Why do I need the Tetanus shot when I step on a nail?
By Grant Huttar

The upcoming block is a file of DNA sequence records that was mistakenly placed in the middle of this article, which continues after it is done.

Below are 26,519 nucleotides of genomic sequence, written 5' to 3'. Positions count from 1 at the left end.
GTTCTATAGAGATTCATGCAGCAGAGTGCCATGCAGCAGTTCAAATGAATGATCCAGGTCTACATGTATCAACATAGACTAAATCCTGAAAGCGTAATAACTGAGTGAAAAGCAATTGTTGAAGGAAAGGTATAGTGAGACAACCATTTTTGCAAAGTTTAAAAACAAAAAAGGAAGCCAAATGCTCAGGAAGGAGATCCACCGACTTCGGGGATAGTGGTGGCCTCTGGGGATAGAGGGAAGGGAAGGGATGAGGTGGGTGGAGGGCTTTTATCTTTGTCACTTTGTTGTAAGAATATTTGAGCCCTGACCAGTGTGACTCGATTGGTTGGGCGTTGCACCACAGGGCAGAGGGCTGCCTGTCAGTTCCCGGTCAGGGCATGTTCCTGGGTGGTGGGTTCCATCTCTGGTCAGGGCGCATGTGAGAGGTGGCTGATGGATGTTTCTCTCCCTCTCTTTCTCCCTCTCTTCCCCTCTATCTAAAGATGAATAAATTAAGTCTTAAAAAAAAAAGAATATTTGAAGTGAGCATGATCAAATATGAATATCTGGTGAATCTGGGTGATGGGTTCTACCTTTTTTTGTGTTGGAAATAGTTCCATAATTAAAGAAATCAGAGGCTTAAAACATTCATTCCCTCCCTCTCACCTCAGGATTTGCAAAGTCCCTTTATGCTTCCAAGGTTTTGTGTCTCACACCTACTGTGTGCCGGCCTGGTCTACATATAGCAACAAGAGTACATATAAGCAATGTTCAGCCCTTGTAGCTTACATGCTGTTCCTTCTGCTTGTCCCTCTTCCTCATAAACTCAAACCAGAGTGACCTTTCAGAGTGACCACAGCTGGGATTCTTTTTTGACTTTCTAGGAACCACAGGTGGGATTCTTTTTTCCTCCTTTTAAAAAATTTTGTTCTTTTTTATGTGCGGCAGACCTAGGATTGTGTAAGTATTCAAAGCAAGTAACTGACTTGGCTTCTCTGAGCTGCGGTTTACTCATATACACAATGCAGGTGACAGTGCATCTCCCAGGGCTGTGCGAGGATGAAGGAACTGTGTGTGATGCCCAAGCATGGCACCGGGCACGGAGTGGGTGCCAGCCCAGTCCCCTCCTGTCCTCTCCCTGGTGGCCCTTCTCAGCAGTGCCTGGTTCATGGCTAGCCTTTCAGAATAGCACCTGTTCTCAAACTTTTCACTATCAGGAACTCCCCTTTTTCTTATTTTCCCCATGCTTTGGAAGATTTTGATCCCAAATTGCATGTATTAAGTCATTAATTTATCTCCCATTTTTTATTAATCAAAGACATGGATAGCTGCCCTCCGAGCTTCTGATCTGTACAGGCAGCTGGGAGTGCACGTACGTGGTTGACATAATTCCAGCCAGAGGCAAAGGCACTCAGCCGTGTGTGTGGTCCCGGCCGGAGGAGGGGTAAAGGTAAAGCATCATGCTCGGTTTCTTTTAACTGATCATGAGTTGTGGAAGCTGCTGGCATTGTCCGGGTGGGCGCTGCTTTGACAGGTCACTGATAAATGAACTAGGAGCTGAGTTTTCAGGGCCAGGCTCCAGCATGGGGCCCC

Clostridium tetani is the gram-positive bacillus bacterium that can cause the condition of tetanus or lockjaw. Commonly associated with rusty nails and the like, C. tetani is more often found in dirt and manure. Stepping on a nail or getting jabbed by a thorn typically results in a puncture wound. Puncture wounds are deep and narrow causing the deepest portions to have limited contact with oxygen. C. tetani is an anaerobic bacterium (which thrives in low oxygen environments) which means the pocket in a wound is a perfect niche for growth of this type of bacteria. Symptoms can include a stiff neck or jaw, muscle spasms, and difficulty swallowing. The onset of symptoms can occur within 48 hours or take up to two weeks to manifest, cases that develop symptoms more rapidly usually result with more severe cases. C. tetani affects the nervous and muscular system by the release of a toxin known as tetanospasmin, this results in a type of paralysis known as spastic paralysis. Spastic paralysis is the opposite of what most associate with paralysis, instead of the muscles staying flaccid they remain in a permanent contraction, this can lead to fatal effects if it controls the diaphragm. The vaccine is a toxoid meaning it protects against the toxin that C. tetani produce to mitigate its effect. Typically, the vaccine is a modified version of tetanospasmin that has been inactivated, the body will be able to generate antibodies against this toxin. This active immunity will generally grant immunity for around ten years after the initial set of injections that are administered to children.